One day common people, endowed with common sense, are going to get bored with being inhuman or, rather, with being continually dehumanized by wealth. And they will get rid of it, even if philosophers and producers of the superfluous swear that they are wrong.
- Alberto Moravia
It's strange to me that anyone could ever claim to be bored when there is so much beauty in the world, so many small things with which we might engage, become enchanted and fascinated. Sometimes I rail, secretly and only to myself so as not to hurt anyone's feelings, the lyrics from that Harvey Dangerfield song, "I hear the voices in my head, I swear to god it sounds like they're snoring, but if you're bored than you're boring!" Or perhaps, Ani's melodious, "What makes you so lavish that you can afford to spend every sober moment feeling angry and bored?"
Tonight, I spent an hour contemplating pears. I have a love affair with pears that began last fall when, while sitting under a pear tree, one fell *plop!* right into my lap as I was reading a short story by Ursula K. Le Guin about young love. The juxtaposition inspired a poem, and the poem didn't just articulate a passion for the fruit that I hadn't known, but created an appreciation that I hadn't had, until that moment. Ever since, my brain seems hard-wired to adore pears, their soft green color, their subtle scent, the grainy, juicy texture when I bite into one. I find myself longing to collect paintings and photographs of pears, to delay beside them a little while, running my fingertips along their sides and stems in the produce aisle. Pears are beautiful, simple and strange.
So this is what I suspect: boredom is not a boredom with the world, but with ourselves. We are tired of doing and thinking the same things, of being always the same. But more than this, we are bored with being inhuman. For, indeed, being truly human means we are never really the same from moment to moment, if we engage the present fully and with enthusiasm. The simplest life lived in poverty, humility and attentive experience can offer an endless unfolding of insight and potential even within the repetition of daily tasks. Heidegger calls humanity "the shepherds of being." It is through our attention, our experiences and perceptions, that reality discloses itself, that being itself comes to be known. No manifestation or moment is the same. We view the sycamore from the bottom of the hill, and then we climb that hill and sit beneath it and this, yes, is the same sycamore, but a new experience. Even when we climb back down the hill and look again from where we stood before, our view is enlarged, our experience expanded to include that moment of deeper intimacy that now fades into the absence of memory.
What I mean is that boredom is a failure of attention, as well as of curiosity and imagination, but we are not just its victims. Boredom is not only the mistake of believing the world is pretty much the same as it ever was--and that, given its sameness, systems of wealth accumulation or stimulating entertainment can or should replace a direct engagement with the real--but it is the tragic belief that we are the same, that we do not change in response to our experiences and that, if we do, those changes are incidental, irrelevant and not worth noting or contemplating. Boredom is believing ourselves to be less than human. It is not merely a laziness on our part, but a symptom. We want to be human, we want to be "shepherds of being," to actively participate in the unfolding of the world before the self-conscious inquiring mind. Video games and television, pot and dirty jokes, can only distract us for so long from this deeper need for engagement with the "things" of the world which, through their continuing disclosures, allow us to experience and act like human beings.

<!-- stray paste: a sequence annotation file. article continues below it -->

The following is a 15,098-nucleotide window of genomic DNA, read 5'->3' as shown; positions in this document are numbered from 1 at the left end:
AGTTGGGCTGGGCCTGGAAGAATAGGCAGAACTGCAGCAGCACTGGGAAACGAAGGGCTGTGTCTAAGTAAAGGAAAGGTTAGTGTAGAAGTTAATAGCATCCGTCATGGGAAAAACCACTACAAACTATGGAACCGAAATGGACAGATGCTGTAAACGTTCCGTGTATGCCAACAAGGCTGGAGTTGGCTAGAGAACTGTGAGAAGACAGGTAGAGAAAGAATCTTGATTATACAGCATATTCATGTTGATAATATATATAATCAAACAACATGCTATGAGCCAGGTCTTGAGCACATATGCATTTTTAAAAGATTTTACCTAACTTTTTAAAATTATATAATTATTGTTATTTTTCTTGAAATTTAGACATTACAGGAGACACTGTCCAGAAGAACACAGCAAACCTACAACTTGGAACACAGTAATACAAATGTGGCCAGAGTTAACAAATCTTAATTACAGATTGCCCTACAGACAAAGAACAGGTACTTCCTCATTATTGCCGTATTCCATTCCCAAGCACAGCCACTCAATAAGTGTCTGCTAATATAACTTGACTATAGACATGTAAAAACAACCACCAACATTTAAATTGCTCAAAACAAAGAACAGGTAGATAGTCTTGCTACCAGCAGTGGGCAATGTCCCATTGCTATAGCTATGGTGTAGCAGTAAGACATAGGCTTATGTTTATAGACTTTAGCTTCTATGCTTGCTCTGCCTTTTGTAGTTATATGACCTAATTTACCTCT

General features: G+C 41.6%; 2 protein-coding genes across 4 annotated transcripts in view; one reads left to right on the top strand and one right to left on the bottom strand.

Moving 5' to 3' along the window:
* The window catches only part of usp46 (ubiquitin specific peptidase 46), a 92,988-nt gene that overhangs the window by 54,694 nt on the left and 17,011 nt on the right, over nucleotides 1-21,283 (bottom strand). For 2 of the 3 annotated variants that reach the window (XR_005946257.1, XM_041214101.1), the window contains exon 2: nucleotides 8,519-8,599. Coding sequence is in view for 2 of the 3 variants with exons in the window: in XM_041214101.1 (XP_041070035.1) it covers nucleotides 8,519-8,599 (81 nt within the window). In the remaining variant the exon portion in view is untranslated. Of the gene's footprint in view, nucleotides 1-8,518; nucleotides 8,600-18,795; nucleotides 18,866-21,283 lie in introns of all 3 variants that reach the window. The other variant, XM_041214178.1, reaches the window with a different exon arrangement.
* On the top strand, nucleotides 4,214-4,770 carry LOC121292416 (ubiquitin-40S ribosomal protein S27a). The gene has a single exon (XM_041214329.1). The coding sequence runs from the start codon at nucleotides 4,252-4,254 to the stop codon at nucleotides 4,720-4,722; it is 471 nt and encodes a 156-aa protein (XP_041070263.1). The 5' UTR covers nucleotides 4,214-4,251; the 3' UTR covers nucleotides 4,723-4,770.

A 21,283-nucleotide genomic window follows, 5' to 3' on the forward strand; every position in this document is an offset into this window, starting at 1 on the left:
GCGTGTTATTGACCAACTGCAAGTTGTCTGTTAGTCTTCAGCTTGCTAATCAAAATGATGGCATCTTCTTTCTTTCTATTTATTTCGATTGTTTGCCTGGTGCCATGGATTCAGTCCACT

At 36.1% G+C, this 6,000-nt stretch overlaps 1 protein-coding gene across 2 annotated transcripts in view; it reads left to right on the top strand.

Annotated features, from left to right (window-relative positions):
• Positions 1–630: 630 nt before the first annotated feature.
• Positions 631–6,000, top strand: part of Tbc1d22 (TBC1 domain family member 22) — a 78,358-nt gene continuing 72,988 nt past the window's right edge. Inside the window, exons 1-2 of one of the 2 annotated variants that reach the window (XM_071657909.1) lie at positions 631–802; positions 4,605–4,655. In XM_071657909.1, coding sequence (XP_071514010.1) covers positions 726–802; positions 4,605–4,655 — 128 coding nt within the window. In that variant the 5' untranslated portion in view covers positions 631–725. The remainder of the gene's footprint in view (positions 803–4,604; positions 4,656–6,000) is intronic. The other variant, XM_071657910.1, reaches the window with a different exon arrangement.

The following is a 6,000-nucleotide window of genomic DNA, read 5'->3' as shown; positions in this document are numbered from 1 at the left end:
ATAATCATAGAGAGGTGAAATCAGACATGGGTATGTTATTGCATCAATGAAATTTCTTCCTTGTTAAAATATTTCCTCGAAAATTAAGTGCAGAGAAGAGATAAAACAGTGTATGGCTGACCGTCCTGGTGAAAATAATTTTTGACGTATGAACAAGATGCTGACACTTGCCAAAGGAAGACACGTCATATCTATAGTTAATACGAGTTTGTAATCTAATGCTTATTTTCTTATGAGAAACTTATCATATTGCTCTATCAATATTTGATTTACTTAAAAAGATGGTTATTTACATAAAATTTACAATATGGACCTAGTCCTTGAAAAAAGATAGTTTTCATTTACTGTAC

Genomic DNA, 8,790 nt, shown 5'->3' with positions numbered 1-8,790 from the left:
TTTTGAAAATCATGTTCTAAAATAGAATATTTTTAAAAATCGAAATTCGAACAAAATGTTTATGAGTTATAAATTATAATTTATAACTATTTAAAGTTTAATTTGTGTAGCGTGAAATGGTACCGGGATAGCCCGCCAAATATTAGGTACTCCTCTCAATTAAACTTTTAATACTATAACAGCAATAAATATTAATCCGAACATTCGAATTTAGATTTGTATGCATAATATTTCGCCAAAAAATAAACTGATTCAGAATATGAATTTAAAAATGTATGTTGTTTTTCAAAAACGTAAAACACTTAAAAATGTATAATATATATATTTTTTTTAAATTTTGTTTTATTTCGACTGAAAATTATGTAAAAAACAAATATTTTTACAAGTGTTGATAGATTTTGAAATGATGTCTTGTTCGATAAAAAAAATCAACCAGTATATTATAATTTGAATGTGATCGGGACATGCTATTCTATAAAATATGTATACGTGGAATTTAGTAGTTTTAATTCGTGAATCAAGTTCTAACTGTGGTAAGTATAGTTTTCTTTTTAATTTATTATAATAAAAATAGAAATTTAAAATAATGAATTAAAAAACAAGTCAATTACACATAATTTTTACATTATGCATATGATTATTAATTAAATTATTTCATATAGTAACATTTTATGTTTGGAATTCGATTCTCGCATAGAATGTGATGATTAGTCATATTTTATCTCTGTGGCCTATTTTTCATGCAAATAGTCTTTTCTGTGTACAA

What is the way out of boredom? One has to fall in love with the actual, and with the mystery of absence and mere-potential that surround it like swaddling clothes. It might be out of date to compare it to the way a lover never grows bored with the beloved, since all too easily these days romantic relationships fall apart for just that reason. What can I compare it to, then? This fascination with simple experience--touching the neck of a pear, again; watching the shivering sliver of light that splits the tea from the teacup, again; noticing the tall man and his short companion walk by the cafe window, again; licking my lips after eating garlic bread, looking all the way up past the buildings to the dark November clouds, removing the pillows and folding back the bed comforter, again... What beauty and pleasure there is in that word: again, again, again, but never twice the same.
Simplicity satisfies; in fact, sometimes it overwhelms, and luxury and wealth feel heavy with dis-ease, too much to take in or to bear. Nothing is superfluous except that which cannot be experienced and appreciated to the fullest, but when we resign ourselves to the bored inhuman, all the world might as well be superfluous.
What is the way out of boredom? I would start by eating a pear.